Very slow MCMC sampling in stan_jm() due to large number of individuals

I have been struggling time-wise fitting a joint model using stan_jm() from rstanarm pacakge due to large number of individuals (~10,000) and multiple repeated measurements for each individual. The fact that I would like to model time variable with a restricted cubic spline also adds up to the burden. I recreated the structure of the model using the sample code from stan_jm vignette. Please see below.

I was wondering if there is anyway to speed up the MCMC sampling. I don’t think within-chain paralellization with ‘reduce_sum’ is available for rstanarm models but I was hoping there would be a way to incorporate it. Any help would be appreciated! Thank you!

        formulaLong = list(
         logBili ~ age + sex + trt + rms::rcs(year,4) + (rms::rcs(year,4) | id)), 
        formulaEvent = survival::Surv(futimeYears, death) ~ age + sex + trt, 
        dataLong = pbcLong, dataEvent = pbcSurv, assoc = c("etavalue"),
        time_var = "year", cores=parallel::detectCores(),
        chains = 2, iter=2000, refresh = 200, seed = 12345, max_treedepth = 18)
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This indeed looks like a very big model, I fear that either the longitudinal model or the time-to-event component would be very demanding on their own. It however seems that maybe at least part of the problem is that the model is actually not well informed by the data - you seem to need very large max_treedepth setting. Do you know why that is so? And as the “folk theorem” goes slow computation often also means a problematic model.

In any case, I would definitely start with some experiments with simpler models and subsets of the individuals to get a grip on what makes the model misbehave and to get an idea of how big models can you fit in reasonable time. The dataset is indeed big, so it is not implausible that the full problem is just currently out of reach.

Best of luck with the model!

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Thank you so much for the reply! Max_treedepth argument was actually left there from another model so in fact it wasn’t intentional. The survival model alone finished sampling on my local machine (over 4 cores for 4 chains) in a few days without any issues at the end which makes me think that the real problem is more about the data size rather than model misspecification. I also put the longitudinal and joint models on our high-performance computing cluster, current it’s been a few days of run-time. I’ll update the post later on as far as total computing time to give forum members a point of reference for fitting large size complex joint/multilevel/survival models.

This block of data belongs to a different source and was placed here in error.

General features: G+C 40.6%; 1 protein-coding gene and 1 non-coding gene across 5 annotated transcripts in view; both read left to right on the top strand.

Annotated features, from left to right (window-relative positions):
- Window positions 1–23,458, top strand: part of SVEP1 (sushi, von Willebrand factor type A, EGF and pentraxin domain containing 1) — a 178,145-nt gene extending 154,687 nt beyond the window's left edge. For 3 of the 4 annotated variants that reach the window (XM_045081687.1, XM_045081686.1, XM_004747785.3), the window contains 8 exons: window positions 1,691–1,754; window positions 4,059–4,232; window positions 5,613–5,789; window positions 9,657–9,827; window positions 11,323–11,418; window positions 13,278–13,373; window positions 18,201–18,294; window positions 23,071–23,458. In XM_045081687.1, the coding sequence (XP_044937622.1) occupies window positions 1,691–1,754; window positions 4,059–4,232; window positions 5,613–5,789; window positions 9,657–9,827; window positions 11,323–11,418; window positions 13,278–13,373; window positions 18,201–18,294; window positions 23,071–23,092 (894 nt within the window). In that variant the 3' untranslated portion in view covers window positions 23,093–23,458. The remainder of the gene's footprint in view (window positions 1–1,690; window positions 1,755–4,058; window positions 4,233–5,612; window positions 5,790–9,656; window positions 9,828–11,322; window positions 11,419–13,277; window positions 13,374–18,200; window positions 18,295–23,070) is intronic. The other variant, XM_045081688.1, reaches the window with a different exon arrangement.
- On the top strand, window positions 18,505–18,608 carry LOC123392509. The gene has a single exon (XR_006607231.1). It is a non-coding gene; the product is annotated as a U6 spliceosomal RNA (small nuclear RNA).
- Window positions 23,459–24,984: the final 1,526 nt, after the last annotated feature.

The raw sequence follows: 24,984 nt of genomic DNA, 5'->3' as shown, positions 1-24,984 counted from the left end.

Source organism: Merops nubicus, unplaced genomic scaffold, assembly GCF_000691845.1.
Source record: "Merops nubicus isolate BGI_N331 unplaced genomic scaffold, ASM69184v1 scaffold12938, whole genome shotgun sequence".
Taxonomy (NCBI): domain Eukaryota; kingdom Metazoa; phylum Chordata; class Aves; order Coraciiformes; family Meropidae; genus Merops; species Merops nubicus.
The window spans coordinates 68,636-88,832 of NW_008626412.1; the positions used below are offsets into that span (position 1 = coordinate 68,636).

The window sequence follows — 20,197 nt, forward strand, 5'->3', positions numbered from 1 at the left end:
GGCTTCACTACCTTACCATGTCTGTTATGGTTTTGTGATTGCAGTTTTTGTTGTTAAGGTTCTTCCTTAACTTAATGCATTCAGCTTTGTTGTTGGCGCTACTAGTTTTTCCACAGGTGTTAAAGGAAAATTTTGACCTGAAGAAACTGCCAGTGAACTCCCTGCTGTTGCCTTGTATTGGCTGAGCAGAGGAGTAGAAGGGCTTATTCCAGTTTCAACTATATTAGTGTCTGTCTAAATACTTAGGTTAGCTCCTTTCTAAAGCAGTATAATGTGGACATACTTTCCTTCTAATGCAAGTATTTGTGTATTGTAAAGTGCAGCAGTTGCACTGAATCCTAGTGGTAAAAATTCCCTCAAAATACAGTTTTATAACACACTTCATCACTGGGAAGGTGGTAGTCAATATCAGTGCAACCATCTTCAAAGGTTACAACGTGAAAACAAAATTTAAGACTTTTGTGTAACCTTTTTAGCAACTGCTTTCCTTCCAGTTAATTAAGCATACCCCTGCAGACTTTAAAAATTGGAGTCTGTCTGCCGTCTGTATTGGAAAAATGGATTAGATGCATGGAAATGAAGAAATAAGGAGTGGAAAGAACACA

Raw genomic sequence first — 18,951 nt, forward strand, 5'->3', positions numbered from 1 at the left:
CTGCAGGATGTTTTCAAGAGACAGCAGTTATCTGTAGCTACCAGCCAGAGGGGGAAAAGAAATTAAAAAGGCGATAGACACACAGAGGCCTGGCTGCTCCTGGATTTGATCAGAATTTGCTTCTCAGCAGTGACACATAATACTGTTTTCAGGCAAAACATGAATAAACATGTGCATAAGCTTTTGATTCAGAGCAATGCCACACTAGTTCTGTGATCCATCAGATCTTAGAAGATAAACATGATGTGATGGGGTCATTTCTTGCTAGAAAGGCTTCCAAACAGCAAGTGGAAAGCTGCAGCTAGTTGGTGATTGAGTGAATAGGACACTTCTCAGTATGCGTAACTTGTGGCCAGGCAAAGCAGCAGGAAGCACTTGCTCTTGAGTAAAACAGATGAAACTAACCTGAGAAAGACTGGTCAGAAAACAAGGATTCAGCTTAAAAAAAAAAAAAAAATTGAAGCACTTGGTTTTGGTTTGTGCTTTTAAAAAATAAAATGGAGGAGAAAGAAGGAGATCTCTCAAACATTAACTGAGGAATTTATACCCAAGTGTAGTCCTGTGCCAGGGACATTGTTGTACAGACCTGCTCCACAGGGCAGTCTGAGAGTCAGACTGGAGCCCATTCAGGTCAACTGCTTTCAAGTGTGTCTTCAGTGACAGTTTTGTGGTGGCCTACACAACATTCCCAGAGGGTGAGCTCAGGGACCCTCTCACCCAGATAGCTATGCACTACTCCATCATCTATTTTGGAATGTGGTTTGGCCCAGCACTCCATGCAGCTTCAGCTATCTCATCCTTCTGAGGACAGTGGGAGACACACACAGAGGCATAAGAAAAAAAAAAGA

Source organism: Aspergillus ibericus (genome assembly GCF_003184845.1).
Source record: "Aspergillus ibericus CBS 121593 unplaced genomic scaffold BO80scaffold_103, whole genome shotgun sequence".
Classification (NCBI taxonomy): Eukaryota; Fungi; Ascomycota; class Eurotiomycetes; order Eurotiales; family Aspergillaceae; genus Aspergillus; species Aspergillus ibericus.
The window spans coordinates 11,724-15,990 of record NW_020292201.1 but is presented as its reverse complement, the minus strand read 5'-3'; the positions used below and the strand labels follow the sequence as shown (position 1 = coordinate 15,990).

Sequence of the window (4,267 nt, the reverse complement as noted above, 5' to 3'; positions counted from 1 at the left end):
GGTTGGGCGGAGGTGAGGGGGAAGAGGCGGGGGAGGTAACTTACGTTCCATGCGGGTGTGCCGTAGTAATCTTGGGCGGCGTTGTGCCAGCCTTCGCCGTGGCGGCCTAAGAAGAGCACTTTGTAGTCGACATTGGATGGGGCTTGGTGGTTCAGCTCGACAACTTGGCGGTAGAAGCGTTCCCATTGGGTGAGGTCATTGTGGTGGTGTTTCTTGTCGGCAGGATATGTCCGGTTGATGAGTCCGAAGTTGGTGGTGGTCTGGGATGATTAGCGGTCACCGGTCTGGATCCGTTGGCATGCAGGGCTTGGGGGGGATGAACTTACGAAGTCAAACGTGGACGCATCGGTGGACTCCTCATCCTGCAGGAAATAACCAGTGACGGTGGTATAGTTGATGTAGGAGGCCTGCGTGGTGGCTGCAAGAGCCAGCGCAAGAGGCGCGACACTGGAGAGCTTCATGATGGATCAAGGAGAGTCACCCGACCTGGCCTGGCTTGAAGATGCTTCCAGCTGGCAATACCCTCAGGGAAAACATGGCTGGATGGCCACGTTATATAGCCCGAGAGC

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Do you have a strong reason for the rcs having a degree of freedom of 4? This seems like alot, and lowering it would greatly reduce the complexity of the model. I don’t typically use Stan to fit JM’s, I usually use the cran package JMbayes2 these days, but in any case I’ve found that using splines with more than 2 or 3 df’s tends not to work. Of course the number of longitudinal measurements per individual is also important here, as is the heterogeneity of the number of longitudinal measurements per person. For example if all of your individuals have exactly 5 readings, that will fit more easily than if you have a mean of 5 readings per person, but say some significant fractional subset only has 1 or 2 readings - then if you are using rcs(, 4), … thats going to be very hard to fit!


Yes, I did lower it to 3 as I was okay with that level of flexibility in modeling the relationship. I have heard of JMbayes2 but assumed it would be even slower to fit since it doesn’t use Stan’s No-U-Turn sampler for fitting (I believe it uses JAGS for MCMC sampling). The number of measurements also varies among participants, as you pointed out, it is another factor contributing to the speed issues. If I’m able to fit the model within a reasonable time frame, I will share some metrics to give a point of reference to forum members who plan on fitting similar models with a cohort of comparable size to mine.

JMbayes has options to fit the longtiudinal components with JAGS or STAN, but the JMBayes2 is totally new and uses custom written C++ code. I don’t know however what MCMC algorthim is uses underneath (I don’t grok C), but it is very, very, fast in the dabbling I have done. It could be worth trying.

In the other thread you are using the area under the curve association? The default “etavalue” seems to run faster in the package examples for me. I’d restate @martinmodrak’s recommedations - use a subset of the data, and make the model simpler, try using the default association parameter and even drop the splines altogether and see if you can fit that - you can then make it more complex later.


I’ll give JMBayes2 a try as well, thank you for the suggestion. Model fit had no issues with a subset of 400 individuals but I will also try running a more simplified version with a larger chunk of the data. Thank you both! @jroon @martinmodrak